BY RUBY MCCONNELL
For decades, Canada has been known as an innovator in the cannabis industry, consistently producing some of the highest-regarded strains and highest-quality buds out of their loosely regulated black market. With legalization and the rise of highly regulated mega farms, though, questions regarding the legal industry’s ability to maintain that heritage of quality have taken center stage. Part of the concern stems from what industry insiders are calling an “infestation problem.” In other words, pests are becoming a problem.
For several years, corporate cannabis cultivation, known for highly sophisticated, automated, and laboratory-like indoor facilities has dominated the Canadian landscape. The goal? To produce volume from known sources. To that end, the governing regulatory body, Health Canada, put in place limitations on the introduction of “new” genetics, effectively creating a cannabis mono-culture. That policy, paired with best practices recommendations endorsing the use of some approved chemical pesticides, has led to some unintended consequences. Cannabis crop failures due to damage from mite, russet, white fly, and aphid infestations are on the rise–not good news for a country that has already seen shortages of supply in the first two weeks of national legalization.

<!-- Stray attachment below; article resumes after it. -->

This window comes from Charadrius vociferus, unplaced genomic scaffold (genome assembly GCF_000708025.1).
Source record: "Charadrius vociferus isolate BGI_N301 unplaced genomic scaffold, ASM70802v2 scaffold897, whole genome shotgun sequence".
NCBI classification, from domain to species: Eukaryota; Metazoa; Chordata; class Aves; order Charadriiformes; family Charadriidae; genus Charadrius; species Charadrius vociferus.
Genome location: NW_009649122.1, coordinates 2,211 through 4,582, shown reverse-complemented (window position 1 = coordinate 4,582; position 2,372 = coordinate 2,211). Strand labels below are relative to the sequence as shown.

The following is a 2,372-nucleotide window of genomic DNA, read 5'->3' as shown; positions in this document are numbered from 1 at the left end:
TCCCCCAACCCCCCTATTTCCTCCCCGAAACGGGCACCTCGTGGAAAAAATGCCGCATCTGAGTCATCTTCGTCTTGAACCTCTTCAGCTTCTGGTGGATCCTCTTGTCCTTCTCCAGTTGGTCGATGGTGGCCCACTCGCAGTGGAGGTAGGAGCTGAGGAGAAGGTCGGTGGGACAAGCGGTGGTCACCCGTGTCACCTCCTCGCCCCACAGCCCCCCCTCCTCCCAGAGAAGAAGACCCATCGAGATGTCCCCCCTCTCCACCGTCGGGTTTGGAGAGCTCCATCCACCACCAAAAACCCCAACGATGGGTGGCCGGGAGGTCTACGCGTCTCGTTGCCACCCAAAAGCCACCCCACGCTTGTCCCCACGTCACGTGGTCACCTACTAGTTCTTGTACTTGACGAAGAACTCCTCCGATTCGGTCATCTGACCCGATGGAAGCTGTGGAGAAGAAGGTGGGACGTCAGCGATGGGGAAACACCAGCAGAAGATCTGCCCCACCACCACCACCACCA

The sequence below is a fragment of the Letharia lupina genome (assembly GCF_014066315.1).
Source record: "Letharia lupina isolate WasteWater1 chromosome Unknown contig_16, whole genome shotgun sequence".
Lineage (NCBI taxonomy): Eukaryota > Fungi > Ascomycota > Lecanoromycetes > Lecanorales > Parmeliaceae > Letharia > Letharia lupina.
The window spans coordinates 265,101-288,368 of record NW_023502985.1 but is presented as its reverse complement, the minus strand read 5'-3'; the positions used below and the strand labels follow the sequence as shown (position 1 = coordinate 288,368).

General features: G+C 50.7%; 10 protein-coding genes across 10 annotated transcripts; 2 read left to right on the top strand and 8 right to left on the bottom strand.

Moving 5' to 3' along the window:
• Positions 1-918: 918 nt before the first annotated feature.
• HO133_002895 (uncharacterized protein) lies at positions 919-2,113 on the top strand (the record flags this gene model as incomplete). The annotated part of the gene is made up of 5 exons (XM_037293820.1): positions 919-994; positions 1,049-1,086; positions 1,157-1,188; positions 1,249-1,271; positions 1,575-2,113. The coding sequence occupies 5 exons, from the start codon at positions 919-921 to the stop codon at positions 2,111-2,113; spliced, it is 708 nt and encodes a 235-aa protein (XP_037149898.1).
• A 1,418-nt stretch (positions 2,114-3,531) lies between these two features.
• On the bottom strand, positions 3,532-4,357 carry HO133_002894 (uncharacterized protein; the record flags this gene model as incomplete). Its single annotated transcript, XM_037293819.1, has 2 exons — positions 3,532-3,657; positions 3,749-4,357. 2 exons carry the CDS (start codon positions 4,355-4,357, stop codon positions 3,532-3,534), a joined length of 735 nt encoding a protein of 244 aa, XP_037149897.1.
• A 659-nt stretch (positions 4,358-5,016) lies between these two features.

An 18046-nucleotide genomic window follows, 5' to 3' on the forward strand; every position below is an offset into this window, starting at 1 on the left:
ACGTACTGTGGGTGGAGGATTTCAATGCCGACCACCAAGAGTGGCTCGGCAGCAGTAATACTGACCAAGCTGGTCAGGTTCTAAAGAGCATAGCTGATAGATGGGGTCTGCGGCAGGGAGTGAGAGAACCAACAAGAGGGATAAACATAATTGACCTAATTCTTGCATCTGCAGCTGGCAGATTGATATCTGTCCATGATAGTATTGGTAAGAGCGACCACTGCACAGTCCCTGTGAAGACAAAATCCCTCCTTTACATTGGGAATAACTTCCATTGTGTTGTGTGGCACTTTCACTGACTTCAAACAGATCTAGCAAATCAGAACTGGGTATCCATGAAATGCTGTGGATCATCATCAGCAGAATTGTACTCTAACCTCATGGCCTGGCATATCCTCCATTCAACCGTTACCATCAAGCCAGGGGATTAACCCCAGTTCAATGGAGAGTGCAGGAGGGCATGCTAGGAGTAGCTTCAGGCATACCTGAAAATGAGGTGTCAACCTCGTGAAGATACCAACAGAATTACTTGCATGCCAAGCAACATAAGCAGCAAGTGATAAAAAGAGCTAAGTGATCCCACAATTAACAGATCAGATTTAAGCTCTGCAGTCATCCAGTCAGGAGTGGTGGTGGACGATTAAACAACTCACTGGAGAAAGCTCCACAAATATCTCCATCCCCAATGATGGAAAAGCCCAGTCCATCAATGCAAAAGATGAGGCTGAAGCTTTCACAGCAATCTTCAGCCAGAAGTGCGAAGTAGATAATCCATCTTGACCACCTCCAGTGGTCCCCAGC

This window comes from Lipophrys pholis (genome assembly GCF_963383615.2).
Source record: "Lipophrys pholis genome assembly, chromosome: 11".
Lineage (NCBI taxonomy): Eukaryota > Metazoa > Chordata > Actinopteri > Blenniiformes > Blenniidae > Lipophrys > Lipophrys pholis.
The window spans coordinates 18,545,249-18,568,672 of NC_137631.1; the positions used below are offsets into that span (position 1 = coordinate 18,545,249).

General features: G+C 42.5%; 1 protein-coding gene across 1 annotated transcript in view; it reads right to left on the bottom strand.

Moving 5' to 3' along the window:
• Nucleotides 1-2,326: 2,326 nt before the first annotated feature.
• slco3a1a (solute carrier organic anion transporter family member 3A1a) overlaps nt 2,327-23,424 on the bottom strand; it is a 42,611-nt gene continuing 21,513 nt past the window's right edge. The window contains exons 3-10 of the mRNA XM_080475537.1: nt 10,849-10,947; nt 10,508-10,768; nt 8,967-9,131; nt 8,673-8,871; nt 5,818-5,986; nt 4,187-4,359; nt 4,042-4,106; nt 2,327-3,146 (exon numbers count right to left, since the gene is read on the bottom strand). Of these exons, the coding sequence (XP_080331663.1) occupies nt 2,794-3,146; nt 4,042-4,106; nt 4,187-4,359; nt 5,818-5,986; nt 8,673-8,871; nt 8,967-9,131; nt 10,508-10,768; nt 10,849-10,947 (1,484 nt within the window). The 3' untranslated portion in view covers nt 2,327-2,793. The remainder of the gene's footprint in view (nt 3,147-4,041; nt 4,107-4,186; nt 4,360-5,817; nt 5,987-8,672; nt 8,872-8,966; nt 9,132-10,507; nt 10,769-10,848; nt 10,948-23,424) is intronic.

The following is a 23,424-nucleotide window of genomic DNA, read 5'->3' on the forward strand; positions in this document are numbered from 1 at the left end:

Hope, however, is on the horizon. Canada has opened its licensing process to small farms. Health-Canada gave the relatively new “micro-tier” designation the green-light last spring. The designation and regulatory amnesty for non-violent offenders and a newly-minted policy allowing farmers to bring their own genetics into the market have both paved the way for thousands of previously under-the-radar farms to access the legal market, bringing a greater diversity of genetics and a broader range of cultivation practices with them. In terms of addressing the pest problem, the rise of Canadian regenerative cannabis cultivation.
In a broad sense, regenerative cultivation is the practice of growing cannabis in sun and soil, alongside a diverse community of plants, animals, and insects, but without the use of synthetic pesticides. One of the primary goals of regenerative cannabis is building resilience into the plants. Dragonfly Earth Medicine, is one of the farms at the leading edge of this movement. We talked to them at their family farm in British Columbia about what it means to be regenerative and why it’s an important practice, especially in terms of pest control.
Nestled on ten acres in the mountains of BC, this family farm has been practicing regenerative cultivation for more than twenty years. Their passions resulted the creation of vital soil environments and closed-loop farming, and it shows. They utilize terraced farming paired with hand-hewn, Walipini-pit greenhouses made from wood salvaged primarily from fallen trees on their property. The carbon footprint of the farm is low; their water system is gravity fed and their micro-hydro systems are powered by silicon-salt batteries. Because they rely on onsite biomass for soil, supplements, and their own sustenance, they grow fruits, vegetables, and herbs alongside their cannabis and raise small animals as sources of fertilizer and healthy protein. The cannabis they grow is hardy, heady, and, as proven under the medical system, good for your health.